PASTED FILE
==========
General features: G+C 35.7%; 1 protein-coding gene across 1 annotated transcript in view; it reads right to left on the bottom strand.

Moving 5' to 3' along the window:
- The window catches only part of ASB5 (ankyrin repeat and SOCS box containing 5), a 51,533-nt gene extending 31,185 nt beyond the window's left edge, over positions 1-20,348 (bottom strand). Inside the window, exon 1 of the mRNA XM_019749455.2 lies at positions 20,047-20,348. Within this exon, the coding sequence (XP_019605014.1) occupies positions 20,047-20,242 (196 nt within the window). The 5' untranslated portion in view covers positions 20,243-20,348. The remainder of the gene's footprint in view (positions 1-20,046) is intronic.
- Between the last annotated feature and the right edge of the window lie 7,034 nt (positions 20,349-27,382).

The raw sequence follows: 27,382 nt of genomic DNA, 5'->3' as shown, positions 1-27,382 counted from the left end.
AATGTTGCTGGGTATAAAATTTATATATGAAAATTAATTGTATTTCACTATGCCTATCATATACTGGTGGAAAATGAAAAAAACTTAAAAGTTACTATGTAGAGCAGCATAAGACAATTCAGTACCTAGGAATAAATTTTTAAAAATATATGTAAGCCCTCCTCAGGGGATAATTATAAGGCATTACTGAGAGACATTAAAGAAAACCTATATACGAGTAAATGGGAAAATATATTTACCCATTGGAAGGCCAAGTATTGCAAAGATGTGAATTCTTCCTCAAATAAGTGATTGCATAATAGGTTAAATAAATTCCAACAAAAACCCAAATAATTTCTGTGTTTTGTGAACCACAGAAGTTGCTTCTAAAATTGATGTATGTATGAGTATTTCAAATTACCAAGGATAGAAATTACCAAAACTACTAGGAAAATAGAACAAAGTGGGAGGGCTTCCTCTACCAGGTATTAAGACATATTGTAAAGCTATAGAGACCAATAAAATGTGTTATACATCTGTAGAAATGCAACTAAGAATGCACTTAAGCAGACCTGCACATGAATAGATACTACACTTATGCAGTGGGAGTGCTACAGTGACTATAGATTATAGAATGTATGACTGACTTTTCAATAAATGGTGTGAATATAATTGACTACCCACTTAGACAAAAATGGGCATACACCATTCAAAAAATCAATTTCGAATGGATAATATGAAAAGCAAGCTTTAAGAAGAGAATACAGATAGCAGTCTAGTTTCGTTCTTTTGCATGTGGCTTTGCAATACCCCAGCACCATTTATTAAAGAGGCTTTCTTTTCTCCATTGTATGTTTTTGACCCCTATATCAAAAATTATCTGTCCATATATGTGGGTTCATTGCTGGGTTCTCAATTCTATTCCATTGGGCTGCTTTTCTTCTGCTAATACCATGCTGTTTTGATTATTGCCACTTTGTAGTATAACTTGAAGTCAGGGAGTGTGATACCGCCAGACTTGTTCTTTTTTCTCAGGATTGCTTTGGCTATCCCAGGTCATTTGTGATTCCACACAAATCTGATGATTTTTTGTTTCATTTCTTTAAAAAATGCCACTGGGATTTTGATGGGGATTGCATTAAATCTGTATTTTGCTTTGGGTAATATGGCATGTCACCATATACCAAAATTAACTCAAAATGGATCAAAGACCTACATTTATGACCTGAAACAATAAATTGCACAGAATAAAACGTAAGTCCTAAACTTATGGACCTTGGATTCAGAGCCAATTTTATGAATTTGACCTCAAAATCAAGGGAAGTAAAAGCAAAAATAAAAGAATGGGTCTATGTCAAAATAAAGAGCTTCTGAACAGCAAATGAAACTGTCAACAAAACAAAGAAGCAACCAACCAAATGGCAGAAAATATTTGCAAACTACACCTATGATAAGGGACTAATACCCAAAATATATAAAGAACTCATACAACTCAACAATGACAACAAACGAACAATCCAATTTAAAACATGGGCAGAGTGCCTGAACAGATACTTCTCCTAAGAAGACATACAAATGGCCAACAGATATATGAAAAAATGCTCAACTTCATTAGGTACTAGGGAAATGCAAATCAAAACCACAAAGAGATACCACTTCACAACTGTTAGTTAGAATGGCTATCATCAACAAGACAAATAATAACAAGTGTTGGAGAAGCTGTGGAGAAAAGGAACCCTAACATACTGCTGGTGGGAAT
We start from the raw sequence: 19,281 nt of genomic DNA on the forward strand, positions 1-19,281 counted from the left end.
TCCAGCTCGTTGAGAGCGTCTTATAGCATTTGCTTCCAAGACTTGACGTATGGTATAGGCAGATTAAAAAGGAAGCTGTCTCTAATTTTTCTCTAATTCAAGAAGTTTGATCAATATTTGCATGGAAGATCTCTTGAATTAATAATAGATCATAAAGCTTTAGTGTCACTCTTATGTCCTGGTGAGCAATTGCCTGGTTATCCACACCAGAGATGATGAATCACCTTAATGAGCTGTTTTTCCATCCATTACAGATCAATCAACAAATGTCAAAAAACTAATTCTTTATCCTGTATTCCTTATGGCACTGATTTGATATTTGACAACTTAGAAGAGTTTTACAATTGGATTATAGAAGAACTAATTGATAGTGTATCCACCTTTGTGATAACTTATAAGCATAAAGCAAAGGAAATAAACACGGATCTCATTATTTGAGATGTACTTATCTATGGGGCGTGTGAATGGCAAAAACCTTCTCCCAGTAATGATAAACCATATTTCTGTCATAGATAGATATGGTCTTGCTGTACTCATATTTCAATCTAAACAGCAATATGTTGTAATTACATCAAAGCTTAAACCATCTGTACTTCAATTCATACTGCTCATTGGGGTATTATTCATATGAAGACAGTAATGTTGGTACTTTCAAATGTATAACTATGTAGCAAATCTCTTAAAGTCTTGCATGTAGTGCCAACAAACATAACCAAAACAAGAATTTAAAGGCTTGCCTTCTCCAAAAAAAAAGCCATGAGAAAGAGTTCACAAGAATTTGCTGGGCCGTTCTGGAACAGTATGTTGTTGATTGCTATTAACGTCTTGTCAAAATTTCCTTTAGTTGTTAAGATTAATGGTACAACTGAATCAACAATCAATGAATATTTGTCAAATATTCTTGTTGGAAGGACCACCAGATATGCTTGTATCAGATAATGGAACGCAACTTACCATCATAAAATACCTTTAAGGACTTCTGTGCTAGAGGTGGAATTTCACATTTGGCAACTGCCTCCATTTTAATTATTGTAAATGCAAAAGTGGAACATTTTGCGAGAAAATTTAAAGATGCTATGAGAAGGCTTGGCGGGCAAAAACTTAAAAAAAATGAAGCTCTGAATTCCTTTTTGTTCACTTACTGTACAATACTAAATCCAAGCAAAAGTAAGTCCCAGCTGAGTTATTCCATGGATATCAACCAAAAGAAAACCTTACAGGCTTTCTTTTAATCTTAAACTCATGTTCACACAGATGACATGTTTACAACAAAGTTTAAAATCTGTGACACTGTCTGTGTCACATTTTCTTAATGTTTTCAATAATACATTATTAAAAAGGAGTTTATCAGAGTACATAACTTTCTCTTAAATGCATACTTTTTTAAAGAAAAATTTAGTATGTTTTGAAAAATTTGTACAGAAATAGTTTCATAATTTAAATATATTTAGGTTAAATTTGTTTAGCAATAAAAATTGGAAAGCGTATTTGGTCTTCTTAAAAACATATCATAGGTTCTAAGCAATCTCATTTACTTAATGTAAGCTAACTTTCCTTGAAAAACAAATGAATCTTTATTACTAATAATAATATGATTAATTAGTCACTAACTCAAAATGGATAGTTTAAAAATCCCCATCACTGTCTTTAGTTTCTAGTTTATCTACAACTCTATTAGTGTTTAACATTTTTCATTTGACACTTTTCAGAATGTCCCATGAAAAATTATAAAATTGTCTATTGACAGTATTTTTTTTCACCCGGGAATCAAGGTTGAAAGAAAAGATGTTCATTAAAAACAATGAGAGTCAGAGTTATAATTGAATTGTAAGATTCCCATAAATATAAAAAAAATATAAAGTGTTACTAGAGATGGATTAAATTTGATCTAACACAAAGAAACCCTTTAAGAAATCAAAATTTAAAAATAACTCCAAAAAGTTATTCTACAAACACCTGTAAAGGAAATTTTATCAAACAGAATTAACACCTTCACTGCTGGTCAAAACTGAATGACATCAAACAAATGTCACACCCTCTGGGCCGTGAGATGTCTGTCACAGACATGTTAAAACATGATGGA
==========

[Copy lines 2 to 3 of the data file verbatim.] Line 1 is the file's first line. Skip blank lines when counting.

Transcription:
Moving 5' to 3' along the window:
- The window catches only part of ASB5 (ankyrin repeat and SOCS box containing 5), a 51,533-nt gene extending 31,185 nt beyond the window's left edge, over positions 1-20,348 (bottom strand). Inside the window, exon 1 of the mRNA XM_019749455.2 lies at positions 20,047-20,348. Within this exon, the coding sequence (XP_019605014.1) occupies positions 20,047-20,242 (196 nt within the window). The 5' untranslated portion in view covers positions 20,243-20,348. The remainder of the gene's footprint in view (positions 1-20,046) is intronic.